An American Editor

September 15, 2014

The Proofreader’s Corner: The Editorial Specialist — On Being “Just a Proofreader”

The Editorial Specialist — On Being “Just a Proofreader”

by Louise Harnby

Many professional editorial business owners offer multiple services. Some of us choose to offer only one. I’m an example of the latter. I’ve been in practice for seven years (though for fifteen years beforehand I worked in-house for publishers) and I’m a specialist proofreader. At the time of writing, I have no plans to change this arrangement.

Recently, I was party to an exchange between two fellow editorial freelancers, one of whom was talking about how, having completed her proofreading training, she was now thinking about “upgrading” her skills to include copy-editing. This jarred with me. I could imagine expanding my services to include a new skill, but would I consider the introduction of copy-editing as an upgrade? “Upgrade” implies that proofreading is a lower-level skill — that it’s easier to do.

Later, I had an interesting discussion with another colleague. His business is established and he currently offers a range of services (proofreading and copy-editing). The reason he contacted me was because he was considering shifting the focus of his service provision to proofreading, primarily because he enjoyed the work more. Did I think this was a good idea and could I offer any advice on what “some might see as a retrograde” step? Again, I was uncomfortable with the language being used.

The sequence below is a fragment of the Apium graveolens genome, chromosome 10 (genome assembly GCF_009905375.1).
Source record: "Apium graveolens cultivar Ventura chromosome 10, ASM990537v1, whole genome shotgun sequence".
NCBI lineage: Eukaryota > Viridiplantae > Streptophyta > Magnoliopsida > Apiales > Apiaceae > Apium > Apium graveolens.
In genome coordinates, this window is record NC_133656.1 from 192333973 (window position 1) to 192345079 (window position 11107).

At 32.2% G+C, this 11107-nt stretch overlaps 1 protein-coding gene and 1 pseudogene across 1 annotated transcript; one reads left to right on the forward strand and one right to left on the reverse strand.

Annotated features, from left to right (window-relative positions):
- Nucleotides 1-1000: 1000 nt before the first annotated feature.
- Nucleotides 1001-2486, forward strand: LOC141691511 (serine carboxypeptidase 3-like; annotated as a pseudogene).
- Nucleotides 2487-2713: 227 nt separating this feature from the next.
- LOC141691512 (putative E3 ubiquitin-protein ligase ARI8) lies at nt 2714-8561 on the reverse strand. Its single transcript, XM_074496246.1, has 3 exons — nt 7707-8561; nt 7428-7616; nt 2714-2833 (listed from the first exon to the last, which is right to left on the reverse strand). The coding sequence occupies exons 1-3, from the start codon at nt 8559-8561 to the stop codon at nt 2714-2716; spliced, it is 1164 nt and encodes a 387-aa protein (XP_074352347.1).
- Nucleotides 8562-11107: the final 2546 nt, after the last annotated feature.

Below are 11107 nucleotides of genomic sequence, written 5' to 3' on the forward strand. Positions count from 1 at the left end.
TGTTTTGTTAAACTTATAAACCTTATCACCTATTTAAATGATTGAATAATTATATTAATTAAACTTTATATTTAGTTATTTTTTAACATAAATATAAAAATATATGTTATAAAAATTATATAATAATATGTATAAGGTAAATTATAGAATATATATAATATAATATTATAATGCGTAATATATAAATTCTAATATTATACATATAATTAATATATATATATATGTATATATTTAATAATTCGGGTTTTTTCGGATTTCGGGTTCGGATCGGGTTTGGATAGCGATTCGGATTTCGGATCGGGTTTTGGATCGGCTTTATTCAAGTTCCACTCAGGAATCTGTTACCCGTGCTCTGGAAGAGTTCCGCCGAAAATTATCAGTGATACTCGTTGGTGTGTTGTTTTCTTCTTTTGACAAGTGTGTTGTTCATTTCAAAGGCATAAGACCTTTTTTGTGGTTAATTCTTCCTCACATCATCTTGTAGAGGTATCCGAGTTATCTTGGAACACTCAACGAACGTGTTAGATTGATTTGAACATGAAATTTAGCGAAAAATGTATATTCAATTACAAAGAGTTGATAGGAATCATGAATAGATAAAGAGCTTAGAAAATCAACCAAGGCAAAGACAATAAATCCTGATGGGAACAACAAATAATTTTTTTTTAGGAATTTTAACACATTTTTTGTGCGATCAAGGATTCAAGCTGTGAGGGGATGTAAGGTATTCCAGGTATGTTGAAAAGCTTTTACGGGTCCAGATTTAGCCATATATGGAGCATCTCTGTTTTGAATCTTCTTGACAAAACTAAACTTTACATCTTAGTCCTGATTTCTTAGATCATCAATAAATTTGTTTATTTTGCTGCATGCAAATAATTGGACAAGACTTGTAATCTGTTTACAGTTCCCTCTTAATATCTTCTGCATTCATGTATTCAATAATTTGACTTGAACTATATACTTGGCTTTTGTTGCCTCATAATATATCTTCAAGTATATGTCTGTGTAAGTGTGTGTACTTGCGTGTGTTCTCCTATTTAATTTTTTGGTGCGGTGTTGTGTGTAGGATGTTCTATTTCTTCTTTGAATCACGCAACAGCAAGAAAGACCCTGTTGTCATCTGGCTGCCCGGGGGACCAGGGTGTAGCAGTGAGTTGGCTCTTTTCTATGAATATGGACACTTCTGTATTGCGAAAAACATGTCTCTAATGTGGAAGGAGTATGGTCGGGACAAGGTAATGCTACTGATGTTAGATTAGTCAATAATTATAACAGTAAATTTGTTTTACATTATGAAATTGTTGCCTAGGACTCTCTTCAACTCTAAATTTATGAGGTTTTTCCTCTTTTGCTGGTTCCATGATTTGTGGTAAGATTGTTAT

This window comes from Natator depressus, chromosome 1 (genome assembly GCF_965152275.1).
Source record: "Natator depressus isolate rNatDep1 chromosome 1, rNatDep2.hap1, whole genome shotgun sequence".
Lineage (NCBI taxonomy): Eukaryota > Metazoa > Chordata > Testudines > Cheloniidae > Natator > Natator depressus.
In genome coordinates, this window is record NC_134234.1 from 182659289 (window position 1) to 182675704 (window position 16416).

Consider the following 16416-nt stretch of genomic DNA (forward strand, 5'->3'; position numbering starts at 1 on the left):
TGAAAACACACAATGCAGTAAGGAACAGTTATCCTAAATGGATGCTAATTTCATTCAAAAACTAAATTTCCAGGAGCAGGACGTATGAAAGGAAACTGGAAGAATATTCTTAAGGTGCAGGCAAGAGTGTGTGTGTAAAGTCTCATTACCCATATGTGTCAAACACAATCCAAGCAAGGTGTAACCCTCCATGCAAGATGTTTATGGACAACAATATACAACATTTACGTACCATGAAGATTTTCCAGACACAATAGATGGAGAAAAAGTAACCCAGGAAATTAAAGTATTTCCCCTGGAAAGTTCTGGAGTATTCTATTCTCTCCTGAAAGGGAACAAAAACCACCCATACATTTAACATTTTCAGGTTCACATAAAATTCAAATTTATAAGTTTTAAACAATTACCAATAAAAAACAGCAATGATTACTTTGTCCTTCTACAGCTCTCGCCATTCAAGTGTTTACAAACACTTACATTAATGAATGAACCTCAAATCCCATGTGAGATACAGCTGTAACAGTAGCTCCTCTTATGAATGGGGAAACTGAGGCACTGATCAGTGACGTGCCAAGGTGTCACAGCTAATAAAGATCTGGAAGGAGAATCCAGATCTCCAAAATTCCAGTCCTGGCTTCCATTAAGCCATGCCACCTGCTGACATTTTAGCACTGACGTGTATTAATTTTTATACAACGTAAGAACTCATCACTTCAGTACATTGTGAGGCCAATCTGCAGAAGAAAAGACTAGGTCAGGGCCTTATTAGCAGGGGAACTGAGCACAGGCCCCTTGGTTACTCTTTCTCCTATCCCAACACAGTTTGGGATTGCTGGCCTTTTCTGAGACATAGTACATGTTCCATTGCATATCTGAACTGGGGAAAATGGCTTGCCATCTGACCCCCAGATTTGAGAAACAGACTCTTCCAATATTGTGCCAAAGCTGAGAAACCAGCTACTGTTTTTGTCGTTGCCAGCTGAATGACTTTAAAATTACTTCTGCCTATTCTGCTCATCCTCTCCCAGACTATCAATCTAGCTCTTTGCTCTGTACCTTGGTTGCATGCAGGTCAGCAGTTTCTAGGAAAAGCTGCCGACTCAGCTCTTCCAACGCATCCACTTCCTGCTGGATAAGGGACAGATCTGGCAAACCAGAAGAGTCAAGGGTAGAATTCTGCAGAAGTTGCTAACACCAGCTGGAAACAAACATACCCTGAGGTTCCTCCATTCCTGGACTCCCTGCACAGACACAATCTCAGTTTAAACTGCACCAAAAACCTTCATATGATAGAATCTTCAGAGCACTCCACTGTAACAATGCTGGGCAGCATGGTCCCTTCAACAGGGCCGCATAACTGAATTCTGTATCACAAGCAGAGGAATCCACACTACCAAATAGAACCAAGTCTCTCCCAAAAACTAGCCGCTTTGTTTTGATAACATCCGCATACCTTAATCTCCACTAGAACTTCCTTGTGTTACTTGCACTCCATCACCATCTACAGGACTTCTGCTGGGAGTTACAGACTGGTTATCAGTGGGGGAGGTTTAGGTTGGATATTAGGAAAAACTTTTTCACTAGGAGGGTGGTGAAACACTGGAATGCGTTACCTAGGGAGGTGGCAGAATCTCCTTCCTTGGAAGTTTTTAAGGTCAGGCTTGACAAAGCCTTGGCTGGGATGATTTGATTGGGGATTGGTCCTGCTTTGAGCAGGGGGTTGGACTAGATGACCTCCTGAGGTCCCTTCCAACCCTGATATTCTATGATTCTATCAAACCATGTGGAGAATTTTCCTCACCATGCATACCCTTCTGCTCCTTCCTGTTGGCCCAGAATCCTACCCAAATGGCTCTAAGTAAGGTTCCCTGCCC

I decided to think more closely about the questions raised:

  • Is being “just a proofreader” a second-fiddle editorial occupation that’s easier to do?
  • Is specializing a backward step?

Is Proofreading Easier Than Copy-editing?

Is proofreading easier than copy-editing and therefore a lesser skill? I don’t think there’s a straightforward answer to this. First, it depends on what we mean by “easier.” Do we mean it’s easier to learn? Easier to do? Or easier to manage in terms of workflow?

  • If I could learn skill X but have not yet done so, X will seem harder.
  • If I have learned skill X, I might still find it harder than skill Y because I don’t have such a flair for it.
  • If I have learned skill X, and discover I have a flair for it, but I have five dogs and two-year-old sextuplets, I might find skill X technically easier but skill Y simpler to juggle with my canine/toddler demands.

I only have one dog and one child, but I still find proofreading “easier” than copy-editing for the following reasons:

  • I haven’t trained as a copy-editor and don’t have copy-editing experience, but I have trained and am experienced in working with page proofs.